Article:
Aromatic plants and trees produce essential oils for protection against other plants, herbaceous insects and mammals, to signal other plants and animals (communication), and to attract insects for pollination. Essential oils are natural – not man-made.
When essential oils are properly distilled from aromatic plants they are bioactive and pure. Each essential oil is composed of 100-300 unique molecules – each with its own aroma.
The “light notes” usually result from 10-carbon molecules called “monoterpenes”. Monoterpenes are volatile molecules that spread quickly in the air, yet their aroma does not last long (e.g., alpha-pinene).
Dr Cole Woolley PhD, August 15, 2015
The “medium note” aromas result from oxygenated monoterpenes. These “medium note” molecules tend to be described as “floral, sweet, pleasing, flowery” (e.g., linalool, linalyl acetate, bornyl acetate, decanal).
Plants naturally oxygenate (add oxygen to) monoterpenes to form molecules known as aldehydes, esters, alcohols, ethers, and ketones – all very aromatic molecules.
The “medium note” molecules tend to hang in the air longer and remain on the skin longer. Lavender (linalool), and Wintergreen (methyl salicylate) essential oils have a high abundance of “medium note” molecules.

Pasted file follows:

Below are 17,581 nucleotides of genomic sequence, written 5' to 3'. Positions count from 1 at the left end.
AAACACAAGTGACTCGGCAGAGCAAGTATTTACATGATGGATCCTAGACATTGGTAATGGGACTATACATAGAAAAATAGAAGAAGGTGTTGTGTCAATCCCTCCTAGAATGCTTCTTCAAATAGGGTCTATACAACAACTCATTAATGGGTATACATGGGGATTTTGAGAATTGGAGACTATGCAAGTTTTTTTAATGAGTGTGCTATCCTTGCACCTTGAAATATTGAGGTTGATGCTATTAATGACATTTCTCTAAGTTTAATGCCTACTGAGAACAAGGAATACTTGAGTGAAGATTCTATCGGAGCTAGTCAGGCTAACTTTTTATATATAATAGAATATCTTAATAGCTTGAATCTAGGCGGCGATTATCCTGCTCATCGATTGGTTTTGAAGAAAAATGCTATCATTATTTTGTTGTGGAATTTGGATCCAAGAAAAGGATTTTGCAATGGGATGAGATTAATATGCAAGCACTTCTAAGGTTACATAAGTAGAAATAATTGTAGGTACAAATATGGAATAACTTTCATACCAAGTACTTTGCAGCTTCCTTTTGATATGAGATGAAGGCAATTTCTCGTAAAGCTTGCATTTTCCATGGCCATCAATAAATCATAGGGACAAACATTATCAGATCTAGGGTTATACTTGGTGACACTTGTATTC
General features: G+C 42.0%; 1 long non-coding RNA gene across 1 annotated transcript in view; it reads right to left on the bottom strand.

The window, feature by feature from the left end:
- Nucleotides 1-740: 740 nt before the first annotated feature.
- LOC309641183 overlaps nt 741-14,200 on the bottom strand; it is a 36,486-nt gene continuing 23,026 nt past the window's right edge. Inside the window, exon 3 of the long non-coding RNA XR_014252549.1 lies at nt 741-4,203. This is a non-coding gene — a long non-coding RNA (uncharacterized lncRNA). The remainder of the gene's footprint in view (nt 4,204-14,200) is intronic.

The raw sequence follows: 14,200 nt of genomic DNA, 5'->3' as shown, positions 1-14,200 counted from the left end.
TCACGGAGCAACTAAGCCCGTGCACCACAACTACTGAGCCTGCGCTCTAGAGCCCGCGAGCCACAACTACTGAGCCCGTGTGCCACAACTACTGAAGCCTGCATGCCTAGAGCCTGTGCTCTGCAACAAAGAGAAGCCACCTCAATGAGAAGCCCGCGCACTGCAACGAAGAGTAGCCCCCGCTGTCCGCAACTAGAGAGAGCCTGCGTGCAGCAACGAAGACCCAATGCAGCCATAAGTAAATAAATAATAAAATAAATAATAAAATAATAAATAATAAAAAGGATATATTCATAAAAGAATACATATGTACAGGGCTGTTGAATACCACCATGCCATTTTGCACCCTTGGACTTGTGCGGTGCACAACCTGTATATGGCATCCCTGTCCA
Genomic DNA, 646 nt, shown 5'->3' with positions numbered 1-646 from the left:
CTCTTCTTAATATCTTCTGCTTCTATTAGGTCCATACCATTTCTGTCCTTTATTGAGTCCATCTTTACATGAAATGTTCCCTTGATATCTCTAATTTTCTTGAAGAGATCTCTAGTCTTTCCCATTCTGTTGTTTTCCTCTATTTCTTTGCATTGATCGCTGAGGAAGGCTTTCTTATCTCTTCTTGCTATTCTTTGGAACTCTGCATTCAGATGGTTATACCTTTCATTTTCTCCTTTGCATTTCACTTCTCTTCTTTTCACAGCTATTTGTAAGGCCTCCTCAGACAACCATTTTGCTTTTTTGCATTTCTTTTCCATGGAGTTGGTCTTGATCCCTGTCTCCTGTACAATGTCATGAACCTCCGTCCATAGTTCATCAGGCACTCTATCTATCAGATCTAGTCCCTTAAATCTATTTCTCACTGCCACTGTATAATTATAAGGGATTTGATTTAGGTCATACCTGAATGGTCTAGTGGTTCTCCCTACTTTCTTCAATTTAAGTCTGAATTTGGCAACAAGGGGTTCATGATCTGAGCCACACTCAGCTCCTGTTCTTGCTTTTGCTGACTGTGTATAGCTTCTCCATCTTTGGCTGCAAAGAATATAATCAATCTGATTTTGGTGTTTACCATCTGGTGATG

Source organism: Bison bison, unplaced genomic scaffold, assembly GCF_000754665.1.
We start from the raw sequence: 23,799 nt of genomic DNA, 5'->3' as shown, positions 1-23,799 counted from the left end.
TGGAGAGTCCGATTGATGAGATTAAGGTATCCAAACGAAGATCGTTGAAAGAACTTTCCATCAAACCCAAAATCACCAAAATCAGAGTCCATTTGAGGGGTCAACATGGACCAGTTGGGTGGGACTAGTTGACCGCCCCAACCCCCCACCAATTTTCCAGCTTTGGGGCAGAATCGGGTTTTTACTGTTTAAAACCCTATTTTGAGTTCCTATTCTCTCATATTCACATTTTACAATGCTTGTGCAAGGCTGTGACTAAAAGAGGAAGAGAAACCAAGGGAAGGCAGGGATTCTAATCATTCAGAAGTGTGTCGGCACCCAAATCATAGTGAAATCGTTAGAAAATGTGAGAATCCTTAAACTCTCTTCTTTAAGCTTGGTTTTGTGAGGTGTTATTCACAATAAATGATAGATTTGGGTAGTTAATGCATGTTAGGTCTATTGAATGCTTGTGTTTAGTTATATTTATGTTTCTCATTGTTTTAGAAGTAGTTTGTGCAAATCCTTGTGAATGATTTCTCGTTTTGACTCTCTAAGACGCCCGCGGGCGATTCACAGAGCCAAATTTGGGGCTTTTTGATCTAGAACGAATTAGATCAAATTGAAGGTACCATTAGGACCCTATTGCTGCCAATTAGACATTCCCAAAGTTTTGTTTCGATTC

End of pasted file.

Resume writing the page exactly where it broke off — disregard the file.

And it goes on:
Dr Cole Woolley PhD, August 16, 2015
Finally, the “heavy note” molecules are 15-carbon sesquiterpenes, oxygenated sesquiterpenes, and 20-carbon diterpenes. These “heavy notes” are described as: “woody, heavy, musky, lasting” (e.g., copaene, santalene, aromadendrene, germacrene D, bisabolol).
The “heavy note” molecules stay on the skin for hours and days. The “heavy note” molecules are responsible for the lasting aroma (after the “light note” and “medium note” molecules have dissipated).
Essential oils such as Royal Hawaiian Sandalwood and Hong Kuai are composed of high percentages of “heavy notes” molecules. Essential oil aroma is related to essential oil molecules – your nose detects the molecules.
Dr Cole Woolley PhD, August 17, 2015